Shakespeare never wrote a play about King Arthur, and he only mentions Arthur and Merlin twice each. You’d think there wouldn’t be much to say about Arthur and Shakespeare, and in a way you’d be right. But when the University of Tehran hosted a conference on Shakespeare’s universality, I immediately thought of Arthur; not because Shakespeare had a lot to say about the legendary king, but because other writers have frequently put the two together, despite there being such a tenuous textual link. I figured that talking about why people were keen to make Shakespeare an Arthurian writer — or to make Arthur as Shakespearian character — would illustrate how far-reaching Shakespeare’s influence is, felt in a subject matter he barely wrote about. Shakespeare crosses literary traditions as much as times and national boundaries.

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Speaking in Iran

In November I travelled to the University of Tehran to speak at Iran’s first ever Shakespeare Conference, held at the Faculty of Foreign Languages and Literatures.

The conference was titled ‘Not of an Age but for All Ages’, and its theme was on how Shakespeare crosses boundaries of time and place. My paper was on King Arthur and Shakespeare. I wanted to speak on this subject because I was fascinated by how the figure of Arthur fits into different contexts, and a Shakespeare conference in Iran seemed to be an interesting context to consider.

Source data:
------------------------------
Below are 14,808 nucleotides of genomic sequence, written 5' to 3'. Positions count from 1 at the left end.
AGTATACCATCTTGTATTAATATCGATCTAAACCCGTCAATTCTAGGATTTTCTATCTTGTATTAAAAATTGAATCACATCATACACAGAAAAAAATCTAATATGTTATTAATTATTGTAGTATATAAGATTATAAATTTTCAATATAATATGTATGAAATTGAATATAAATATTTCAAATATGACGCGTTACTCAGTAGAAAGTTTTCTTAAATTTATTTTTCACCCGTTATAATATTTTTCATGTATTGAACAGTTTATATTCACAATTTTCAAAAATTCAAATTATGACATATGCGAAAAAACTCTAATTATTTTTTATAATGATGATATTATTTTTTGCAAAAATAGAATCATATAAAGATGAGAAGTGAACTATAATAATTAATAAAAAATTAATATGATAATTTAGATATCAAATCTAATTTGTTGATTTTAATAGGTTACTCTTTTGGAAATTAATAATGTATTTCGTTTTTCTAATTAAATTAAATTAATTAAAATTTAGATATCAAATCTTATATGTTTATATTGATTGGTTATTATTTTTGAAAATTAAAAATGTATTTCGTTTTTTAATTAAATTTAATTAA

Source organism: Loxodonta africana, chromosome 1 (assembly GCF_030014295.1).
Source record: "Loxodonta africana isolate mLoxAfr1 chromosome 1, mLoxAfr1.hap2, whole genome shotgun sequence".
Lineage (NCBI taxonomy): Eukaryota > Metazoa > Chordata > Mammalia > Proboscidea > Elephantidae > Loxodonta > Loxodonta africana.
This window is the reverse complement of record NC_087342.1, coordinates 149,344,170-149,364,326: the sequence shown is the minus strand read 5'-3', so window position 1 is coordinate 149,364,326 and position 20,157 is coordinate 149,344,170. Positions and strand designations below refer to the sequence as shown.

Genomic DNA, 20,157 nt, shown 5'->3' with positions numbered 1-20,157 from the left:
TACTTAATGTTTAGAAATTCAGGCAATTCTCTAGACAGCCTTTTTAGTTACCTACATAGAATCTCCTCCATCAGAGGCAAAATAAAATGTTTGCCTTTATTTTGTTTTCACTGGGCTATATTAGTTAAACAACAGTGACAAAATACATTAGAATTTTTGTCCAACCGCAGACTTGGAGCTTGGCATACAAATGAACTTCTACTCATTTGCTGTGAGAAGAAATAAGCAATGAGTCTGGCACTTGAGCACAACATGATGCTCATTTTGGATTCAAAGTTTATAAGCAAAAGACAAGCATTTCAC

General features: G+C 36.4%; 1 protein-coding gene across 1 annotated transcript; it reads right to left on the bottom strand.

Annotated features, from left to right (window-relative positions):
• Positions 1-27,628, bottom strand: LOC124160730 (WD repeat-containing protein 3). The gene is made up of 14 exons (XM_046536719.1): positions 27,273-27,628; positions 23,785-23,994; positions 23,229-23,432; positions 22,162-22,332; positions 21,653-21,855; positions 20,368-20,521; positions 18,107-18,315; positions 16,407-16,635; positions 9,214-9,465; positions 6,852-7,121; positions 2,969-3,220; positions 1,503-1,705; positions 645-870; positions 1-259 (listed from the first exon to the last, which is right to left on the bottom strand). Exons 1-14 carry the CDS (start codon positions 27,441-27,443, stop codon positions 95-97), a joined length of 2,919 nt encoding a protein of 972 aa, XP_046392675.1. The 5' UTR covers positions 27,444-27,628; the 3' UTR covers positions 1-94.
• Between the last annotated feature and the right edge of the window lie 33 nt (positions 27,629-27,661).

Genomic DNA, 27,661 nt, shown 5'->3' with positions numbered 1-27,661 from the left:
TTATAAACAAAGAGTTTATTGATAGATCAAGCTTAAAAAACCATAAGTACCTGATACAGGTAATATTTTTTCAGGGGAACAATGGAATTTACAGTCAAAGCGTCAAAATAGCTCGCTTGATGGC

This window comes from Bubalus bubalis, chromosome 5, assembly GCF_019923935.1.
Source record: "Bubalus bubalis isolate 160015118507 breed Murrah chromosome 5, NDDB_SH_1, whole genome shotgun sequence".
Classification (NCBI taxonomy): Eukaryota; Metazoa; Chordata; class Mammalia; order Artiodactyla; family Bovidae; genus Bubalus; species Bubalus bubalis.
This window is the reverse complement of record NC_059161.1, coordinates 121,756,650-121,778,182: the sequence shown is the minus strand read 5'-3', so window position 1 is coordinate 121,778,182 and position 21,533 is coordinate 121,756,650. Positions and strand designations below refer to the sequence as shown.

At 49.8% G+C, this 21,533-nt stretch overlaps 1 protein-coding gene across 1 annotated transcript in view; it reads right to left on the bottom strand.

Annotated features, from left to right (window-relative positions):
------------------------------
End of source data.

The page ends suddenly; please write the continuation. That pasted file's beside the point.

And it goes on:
I’ve written separately about the content of my paper, and my experience of the wonderful conference, here. This post will be about my adventures in Iran.

The British Home Office Map to Iran
The British Home Office Map to Iran

I didn’t know a lot about Iran before I went there. I have travelled in the Middle East before — I’ve made a few trips to Egypt and Jordan — but I knew Iran would be very different.

Iran felt like somewhere dangerous to go. In fact, the Foreign Office website covers Iran in orange with a bit of red around the sides. The orange stands for ‘Don’t go unless your life depends on it’. The red stands for ‘Abandon hope all ye who enter’. At the same time, I knew that Iran wasn’t ‘enemy territory’. 78 million human beings live there. I’m a human being. I’ll fit right in!Read More »

William Morris on the £20 Note

When I heard that the Bank of England were going to replace the historical British figure on the £20 note from economist Adam Smith to someone from the arts, my first thought was that the figure should be William Morris.

I first became a fan of Morris’s work when I picked up The Wood Beyond the World in a second hand bookshop in Machynlleth (who could resit that title?). Since then I’ve written a Masters thesis on his prose romances, and reviewed several books for the Journal of William Morris Studies.

I think Morris would be a good choice for the £20 note for a variety of reasons…